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Less than brilliant as Comelec chief

By Jojo Robles | Feb. 15, 2013 at 12:01am
Commission on Elections Chairman Sixto Brillantes is a man with a mission. And that, it seems, is to do everything he can to gloss over all concerns about the fitness, accuracy and legality of using the precinct count optical machines that Comelec purchased for the automated midterm elections this May.

The white-maned elections chief routinely displays distaste for those who air doubts about the PCOS machines that Comelec purchased from its automation partner, Smartmatic. And when he can no longer answer his critics, Brillantes threatens to revert to manual voting—a proposal that, as a longtime election lawyer, he knows is illegal and contrary to what the law provides.

The latest dull (as opposed to brilliant) pronouncement from the Comelec chairman has to do with his belief that the source code of Smartmatic’s automated election system need not be certified for use by its owner to be used efficiently and accurately in May. Brillantes said a technical evaluation committee has already certified to the soundness of the system, which means (according to him, anyway) that there is no need to ask the software’s developer and owner, Canada-based Dominion Voting Systems, to do the same.

Brillantes said he is willing to use Smartmatic’s pirated and uncertified software, contrary to what the law provides, because that’s been done before. “In 2010, we had an election although no one really saw the source code,” the un-brilliant chairman explained. “Nobody even knows what is inside the Central Bank [where the source code was kept back then].”

Dominion has refused to allow Smartmatic to use its proprietary election software anymore, an action that led to Comelec’s technology provider suing of the source code’s owner. Now, even the third-party reviewer of the software, a US-based outfit called SLI Global Solutions, cannot release its own certification report on Smartmatic’s source code, simply because Dominion (the owner) will not allow it to do so.

All of this is of no import to the Brilliant One. As he reportedly told former Comelec Commissioner Gus Lagman, an IT expert who questioned some of the chairman’s actions: “When it comes to IT, I won’t say I am better than you. But keep away from legalities.”

Well, it seems that Brillantes is not that great with legalities, either. Or he wouldn’t act so dumb—and dull.

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The framers of the 1987 Constitution were well aware of the importance of education in national life. The basic law seeks to “give priority to education, science and technology, arts, culture and sports” and to “protect and promote the right of all citizens to quality education at all levels and take appropriate steps to make such education accessible to all.”

The way to do this, according to the charter, is to “establish and maintain a system of scholarship grants, student loan programs, subsidies and other incentives which shall be available to deserving students in both public and private schools, especially to the underprivileged.”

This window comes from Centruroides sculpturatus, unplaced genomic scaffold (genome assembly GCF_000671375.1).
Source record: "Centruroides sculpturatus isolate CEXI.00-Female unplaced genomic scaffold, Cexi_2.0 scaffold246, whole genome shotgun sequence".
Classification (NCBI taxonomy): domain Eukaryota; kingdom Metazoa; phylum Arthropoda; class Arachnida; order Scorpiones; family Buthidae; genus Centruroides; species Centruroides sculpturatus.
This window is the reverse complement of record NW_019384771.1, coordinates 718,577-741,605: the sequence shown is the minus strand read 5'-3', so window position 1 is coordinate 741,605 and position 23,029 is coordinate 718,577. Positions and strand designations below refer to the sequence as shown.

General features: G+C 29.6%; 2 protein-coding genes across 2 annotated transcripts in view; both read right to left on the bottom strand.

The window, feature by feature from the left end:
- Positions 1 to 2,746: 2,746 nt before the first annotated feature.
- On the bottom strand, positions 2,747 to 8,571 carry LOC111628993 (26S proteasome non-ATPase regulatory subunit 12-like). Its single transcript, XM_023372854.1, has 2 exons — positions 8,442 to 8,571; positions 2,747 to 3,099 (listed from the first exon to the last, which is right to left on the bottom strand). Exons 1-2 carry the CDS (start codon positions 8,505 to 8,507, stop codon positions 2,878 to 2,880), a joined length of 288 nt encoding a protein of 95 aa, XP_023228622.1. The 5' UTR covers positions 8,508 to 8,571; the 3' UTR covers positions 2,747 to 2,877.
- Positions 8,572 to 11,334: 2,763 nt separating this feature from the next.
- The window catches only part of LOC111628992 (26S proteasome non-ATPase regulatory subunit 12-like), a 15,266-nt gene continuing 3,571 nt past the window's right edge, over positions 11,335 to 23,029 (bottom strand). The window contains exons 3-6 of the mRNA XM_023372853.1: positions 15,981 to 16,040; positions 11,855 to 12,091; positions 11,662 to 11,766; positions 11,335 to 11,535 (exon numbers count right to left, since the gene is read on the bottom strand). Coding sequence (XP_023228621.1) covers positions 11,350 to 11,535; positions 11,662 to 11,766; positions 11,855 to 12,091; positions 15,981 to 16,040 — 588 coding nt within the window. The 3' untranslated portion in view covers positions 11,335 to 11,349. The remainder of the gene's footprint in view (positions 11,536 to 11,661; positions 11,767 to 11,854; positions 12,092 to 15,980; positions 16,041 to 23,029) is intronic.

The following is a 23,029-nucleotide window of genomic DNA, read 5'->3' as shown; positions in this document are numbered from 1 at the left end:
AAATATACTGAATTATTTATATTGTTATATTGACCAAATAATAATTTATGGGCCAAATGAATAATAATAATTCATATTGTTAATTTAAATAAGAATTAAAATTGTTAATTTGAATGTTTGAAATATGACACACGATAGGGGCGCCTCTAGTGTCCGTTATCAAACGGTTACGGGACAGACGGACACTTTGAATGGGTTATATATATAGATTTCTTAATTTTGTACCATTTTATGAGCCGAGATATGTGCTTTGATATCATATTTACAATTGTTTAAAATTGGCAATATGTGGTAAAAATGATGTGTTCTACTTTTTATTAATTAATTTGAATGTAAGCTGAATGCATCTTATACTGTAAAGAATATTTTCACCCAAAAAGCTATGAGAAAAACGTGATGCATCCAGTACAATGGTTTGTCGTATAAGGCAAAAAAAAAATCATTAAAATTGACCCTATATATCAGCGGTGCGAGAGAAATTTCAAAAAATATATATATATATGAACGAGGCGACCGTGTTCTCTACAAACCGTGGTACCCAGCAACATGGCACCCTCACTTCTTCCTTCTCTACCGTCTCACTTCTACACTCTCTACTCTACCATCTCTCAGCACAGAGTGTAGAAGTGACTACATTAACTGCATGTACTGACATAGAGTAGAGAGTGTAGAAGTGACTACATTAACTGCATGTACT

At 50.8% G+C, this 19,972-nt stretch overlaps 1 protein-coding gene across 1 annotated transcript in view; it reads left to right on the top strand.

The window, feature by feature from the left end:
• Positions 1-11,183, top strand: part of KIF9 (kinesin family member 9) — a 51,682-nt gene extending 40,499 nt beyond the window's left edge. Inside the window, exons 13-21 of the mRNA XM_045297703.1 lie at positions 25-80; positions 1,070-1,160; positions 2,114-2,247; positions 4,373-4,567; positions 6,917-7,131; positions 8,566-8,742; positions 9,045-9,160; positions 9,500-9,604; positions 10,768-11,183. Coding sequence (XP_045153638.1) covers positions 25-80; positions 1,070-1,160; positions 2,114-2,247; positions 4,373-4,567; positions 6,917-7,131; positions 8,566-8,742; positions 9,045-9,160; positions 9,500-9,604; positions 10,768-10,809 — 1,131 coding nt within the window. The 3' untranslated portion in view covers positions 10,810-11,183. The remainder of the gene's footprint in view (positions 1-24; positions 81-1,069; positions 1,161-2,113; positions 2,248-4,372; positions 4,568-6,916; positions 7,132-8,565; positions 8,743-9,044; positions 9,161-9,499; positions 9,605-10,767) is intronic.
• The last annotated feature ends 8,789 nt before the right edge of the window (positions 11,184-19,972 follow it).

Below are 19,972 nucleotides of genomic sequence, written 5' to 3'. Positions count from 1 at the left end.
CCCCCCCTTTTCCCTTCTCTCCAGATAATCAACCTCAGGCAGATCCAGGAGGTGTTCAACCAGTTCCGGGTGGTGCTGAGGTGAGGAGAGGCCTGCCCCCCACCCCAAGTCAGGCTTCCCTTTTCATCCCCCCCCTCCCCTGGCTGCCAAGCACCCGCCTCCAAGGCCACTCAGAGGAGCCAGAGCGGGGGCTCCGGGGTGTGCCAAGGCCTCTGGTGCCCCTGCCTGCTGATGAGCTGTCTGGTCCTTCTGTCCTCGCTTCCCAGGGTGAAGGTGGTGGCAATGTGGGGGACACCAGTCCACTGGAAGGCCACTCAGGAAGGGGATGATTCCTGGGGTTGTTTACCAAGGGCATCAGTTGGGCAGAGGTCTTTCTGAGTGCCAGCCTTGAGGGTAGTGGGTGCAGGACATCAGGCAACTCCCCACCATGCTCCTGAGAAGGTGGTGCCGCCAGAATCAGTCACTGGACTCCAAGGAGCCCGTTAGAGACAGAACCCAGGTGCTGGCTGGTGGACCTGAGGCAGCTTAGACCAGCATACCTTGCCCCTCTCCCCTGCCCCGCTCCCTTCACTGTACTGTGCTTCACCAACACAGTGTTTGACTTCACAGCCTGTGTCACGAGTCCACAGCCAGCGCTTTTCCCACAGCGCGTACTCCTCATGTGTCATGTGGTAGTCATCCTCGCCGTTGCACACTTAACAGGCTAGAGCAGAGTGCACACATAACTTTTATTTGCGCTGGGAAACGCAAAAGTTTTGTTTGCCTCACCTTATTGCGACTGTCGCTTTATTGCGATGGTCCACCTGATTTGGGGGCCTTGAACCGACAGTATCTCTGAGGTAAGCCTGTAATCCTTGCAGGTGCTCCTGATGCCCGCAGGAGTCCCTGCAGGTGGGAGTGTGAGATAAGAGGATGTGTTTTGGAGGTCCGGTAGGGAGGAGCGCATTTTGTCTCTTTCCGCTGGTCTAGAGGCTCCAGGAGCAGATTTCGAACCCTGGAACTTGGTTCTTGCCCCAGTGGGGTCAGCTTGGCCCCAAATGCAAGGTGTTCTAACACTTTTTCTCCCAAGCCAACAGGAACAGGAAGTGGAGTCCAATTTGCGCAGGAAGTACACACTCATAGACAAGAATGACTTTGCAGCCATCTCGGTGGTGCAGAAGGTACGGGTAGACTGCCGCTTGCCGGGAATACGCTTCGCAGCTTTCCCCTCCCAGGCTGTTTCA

This is why San Juan Rep. JV Estrada has urged leaders of the House of Representatives to pass a measure providing a comprehensive and unified financial assistance system to poor students. The United Financial Assistance System for Higher and Technical Education Bill (or UniFAST) consolidates 53 House bills and seeks to expand the access of poor students to quality college education.

Estrada made the last-ditch appeal to leaders of the Lower House to pass the measure before its adjournment on Feb. 8. The measure is still awaiting the approval of the House committee on higher and technical education.

The UniFAST bill seeks to give poor students a chance to pursue their college education through harmonized government scholarships and grants-in-aid programs. The passage of this landmark measure would be a lasting legacy of Congress to poor but deserving Filipino students who want to earn a college degree.

Estrada also wants to institutionalize the participation of affected sectors in the process of approving increases in tuition and other fees in the country’s universities and colleges. Under House Bill 4598, which he authored, Estrada wants to create a National Tuition Fee Rationalization Council  to broaden participation by including representatives from parents, student councils, campus publications, faculty associations, among others, in the process.

The bill, to be known as the Tuition Fee Rationalization Act, seeks to address the problem of profit-oriented educational institutions that impose exorbitant tuition and other school fees every year. The multi-sectoral body that will regulate school fees at a time when more and more schools are increasing their tuition and other fees on a regular basis.

In the 2009-2010 school year, more than 50 percent of universities and colleges raised their tuition, Estrada said. In the 2010-2011 school year, 376 private universities and colleges all over the country implemented tuition hikes.

As the current school year ends, parents and students alike will once again be confronted by higher school fees. UniFAST and the Estrada bill need to be approved by Congress as soon as it reopens.
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